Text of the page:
Annelies Braffort

Also published as: A. Braffort


Rosetta-LSF: an Aligned Corpus of French Sign Language and French for Text-to-Sign Translation
Elise Bertin-Lemée | Annelies Braffort | Camille Challant | Claire Danet | Boris Dauriac | Michael Filhol | Emmanuella Martinod | Jérémie Segouat
Proceedings of the Thirteenth Language Resources and Evaluation Conference

This article presents a new French Sign Language (LSF) corpus called “Rosetta-LSF”. It was created to support future studies on the automatic translation of written French into LSF, rendered through the animation of a virtual signer. An overview of the field highlights the importance of a quality representation of LSF. In order to obtain quality animations understandable by signers, it must surpass the simple “gloss transcription” of the LSF lexical units to use in the discourse. To achieve this, we designed a corpus composed of four types of aligned data, and evaluated its usability. These are: news headlines in French, translations of these headlines into LSF in the form of videos showing animations of a virtual signer, gloss annotations of the “traditional” type—although including additional information on the context in which each gestural unit is performed as well as their potential for adaptation to another context—and AZee representations of the videos, i.e. formal expressions capturing the necessary and sufficient linguistic information. This article describes this data, exhibiting an example from the corpus. It is available online for public research.

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Synthesis for the Kinematic Control of Identity in Sign Language
Félix Bigand | Elise Prigent | Annelies Braffort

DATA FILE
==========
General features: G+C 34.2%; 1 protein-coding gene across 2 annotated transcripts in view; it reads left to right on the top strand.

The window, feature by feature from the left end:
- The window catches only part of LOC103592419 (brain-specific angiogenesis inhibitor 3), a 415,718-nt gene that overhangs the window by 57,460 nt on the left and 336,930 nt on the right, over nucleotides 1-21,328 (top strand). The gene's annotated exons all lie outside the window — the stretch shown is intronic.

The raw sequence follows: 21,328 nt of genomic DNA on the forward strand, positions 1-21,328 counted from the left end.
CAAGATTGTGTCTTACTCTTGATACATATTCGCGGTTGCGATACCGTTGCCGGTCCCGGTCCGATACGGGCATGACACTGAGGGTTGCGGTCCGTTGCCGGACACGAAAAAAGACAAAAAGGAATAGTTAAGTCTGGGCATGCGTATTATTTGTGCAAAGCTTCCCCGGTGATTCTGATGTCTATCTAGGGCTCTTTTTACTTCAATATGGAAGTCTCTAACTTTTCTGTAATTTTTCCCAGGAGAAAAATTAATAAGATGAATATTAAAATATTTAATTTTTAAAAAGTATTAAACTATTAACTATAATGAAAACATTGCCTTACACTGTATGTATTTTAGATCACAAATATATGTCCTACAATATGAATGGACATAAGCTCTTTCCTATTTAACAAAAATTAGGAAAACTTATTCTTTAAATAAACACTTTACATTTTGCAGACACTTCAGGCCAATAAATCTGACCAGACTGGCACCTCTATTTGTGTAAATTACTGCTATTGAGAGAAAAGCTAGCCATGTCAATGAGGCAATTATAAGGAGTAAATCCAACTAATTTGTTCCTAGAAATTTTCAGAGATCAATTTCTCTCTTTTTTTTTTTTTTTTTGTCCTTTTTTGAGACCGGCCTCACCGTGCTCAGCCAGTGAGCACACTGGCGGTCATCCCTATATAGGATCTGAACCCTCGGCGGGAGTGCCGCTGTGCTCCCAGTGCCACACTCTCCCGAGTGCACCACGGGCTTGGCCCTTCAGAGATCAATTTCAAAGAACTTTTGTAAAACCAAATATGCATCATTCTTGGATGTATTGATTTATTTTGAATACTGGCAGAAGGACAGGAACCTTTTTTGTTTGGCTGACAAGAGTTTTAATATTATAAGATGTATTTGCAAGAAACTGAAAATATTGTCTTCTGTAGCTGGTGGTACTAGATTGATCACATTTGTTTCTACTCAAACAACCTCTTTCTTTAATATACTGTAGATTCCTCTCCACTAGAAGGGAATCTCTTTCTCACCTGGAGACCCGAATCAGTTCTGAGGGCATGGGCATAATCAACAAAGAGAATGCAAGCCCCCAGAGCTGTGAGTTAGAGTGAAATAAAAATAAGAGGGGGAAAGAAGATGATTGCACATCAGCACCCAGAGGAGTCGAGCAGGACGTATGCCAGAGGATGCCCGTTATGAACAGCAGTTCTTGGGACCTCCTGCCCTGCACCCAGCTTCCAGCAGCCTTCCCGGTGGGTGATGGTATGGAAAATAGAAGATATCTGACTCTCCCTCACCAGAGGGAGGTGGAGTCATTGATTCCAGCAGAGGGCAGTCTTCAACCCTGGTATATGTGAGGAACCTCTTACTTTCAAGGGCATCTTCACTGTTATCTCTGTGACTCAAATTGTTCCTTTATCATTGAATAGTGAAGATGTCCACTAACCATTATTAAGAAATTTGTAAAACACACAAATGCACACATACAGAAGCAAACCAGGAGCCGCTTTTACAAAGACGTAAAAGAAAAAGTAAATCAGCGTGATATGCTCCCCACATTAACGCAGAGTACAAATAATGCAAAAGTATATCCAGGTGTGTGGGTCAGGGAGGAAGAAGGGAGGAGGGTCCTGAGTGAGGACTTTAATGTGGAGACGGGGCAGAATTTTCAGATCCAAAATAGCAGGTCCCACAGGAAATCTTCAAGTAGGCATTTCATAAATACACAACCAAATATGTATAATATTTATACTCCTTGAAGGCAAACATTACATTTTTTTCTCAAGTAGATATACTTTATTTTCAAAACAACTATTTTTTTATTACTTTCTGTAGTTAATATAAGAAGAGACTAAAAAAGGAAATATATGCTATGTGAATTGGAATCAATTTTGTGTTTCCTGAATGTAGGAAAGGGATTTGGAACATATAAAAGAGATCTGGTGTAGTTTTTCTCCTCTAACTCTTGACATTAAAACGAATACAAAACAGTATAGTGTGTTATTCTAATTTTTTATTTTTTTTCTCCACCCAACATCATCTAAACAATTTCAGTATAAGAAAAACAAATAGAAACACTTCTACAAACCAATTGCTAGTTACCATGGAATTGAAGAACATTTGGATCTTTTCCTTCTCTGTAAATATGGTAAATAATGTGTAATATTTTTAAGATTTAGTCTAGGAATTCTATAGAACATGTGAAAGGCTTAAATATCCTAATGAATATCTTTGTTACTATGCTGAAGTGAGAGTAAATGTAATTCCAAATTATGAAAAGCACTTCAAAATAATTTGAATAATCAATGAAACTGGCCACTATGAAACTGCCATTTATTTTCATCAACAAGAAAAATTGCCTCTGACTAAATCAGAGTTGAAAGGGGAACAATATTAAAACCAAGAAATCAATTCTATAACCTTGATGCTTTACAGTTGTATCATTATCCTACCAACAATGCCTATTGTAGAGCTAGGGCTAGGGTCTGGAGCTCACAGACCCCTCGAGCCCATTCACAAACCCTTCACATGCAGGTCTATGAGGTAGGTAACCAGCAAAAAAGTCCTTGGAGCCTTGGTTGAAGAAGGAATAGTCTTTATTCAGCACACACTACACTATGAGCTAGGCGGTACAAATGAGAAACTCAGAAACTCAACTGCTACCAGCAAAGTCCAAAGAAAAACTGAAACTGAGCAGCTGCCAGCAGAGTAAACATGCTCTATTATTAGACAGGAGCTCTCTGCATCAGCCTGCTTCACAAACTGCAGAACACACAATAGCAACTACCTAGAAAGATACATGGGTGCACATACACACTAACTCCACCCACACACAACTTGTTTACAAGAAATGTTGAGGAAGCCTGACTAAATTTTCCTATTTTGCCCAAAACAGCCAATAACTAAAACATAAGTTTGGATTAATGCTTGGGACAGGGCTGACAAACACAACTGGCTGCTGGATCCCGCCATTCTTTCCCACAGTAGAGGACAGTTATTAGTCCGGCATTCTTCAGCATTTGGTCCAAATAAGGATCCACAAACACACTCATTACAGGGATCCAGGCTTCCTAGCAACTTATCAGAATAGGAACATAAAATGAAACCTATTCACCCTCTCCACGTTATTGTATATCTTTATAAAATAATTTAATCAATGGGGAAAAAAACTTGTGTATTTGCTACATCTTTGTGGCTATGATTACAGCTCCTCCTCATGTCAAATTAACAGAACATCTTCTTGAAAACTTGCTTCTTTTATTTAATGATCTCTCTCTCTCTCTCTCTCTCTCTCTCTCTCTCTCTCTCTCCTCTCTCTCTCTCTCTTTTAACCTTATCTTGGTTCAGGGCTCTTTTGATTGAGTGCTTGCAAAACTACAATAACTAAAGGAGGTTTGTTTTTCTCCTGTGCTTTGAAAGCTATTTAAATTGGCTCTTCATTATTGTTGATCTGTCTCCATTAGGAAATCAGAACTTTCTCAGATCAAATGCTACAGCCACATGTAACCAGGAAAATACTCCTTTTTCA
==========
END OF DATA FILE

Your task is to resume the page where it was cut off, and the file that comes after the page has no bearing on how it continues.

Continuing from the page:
Proceedings of the 7th International Workshop on Sign Language Translation and Avatar Technology: The Junction of the Visual and the Textual: Challenges and Perspectives

Sign Language (SL) animations generated from motion capture (mocap) of real signers convey critical information about their identity. It has been suggested that this information is mostly carried by statistics of the movements kinematics. Manipulating these statistics in the generation of SL movements could allow controlling the identity of the signer, notably to preserve anonymity. This paper tests this hypothesis by presenting a novel synthesis algorithm that manipulates the identity-specific statistics of mocap recordings. The algorithm produced convincing new versions of French Sign Language discourses, which accurately modulated the identity prediction of a machine learning model. These results open up promising perspectives toward the automatic control of identity in the motion animation of virtual signers.

Example-based Multilinear Sign Language Generation from a Hierarchical Representation
Boris Dauriac | Annelies Braffort | Elise Bertin-Lemée
Proceedings of the 7th International Workshop on Sign Language Translation and Avatar Technology: The Junction of the Visual and the Textual: Challenges and Perspectives

This article presents an original method for automatic generation of sign language (SL) content by means of the animation of an avatar, with the aim of creating animations that respect as much as possible linguistic constraints while keeping bio-realistic properties. This method is based on the use of a domain-specific bilingual corpus richly annotated with timed alignments between SL motion capture data, text and hierarchical expressions from the framework called AZee at subsentential level. Animations representing new SL content are built from blocks of animations present in the corpus and adapted to the context if necessary. A smart blending approach has been designed that allows the concatenation, replacement and adaptation of original animation blocks. This approach has been tested on a tailored testset to show as a proof of concept its potential in comprehensibility and fluidity of the animation, as well as its current limits.

Findings of the First WMT Shared Task on Sign Language Translation (WMT-SLT22)
Mathias Müller | Sarah Ebling | Eleftherios Avramidis | Alessia Battisti | Michèle Berger | Richard Bowden | Annelies Braffort | Necati Cihan Camgöz | Cristina España-bonet | Roman Grundkiewicz | Zifan Jiang | Oscar Koller | Amit Moryossef | Regula Perrollaz | Sabine Reinhard | Annette Rios | Dimitar Shterionov | Sandra Sidler-miserez | Katja Tissi
Proceedings of the Seventh Conference on Machine Translation (WMT)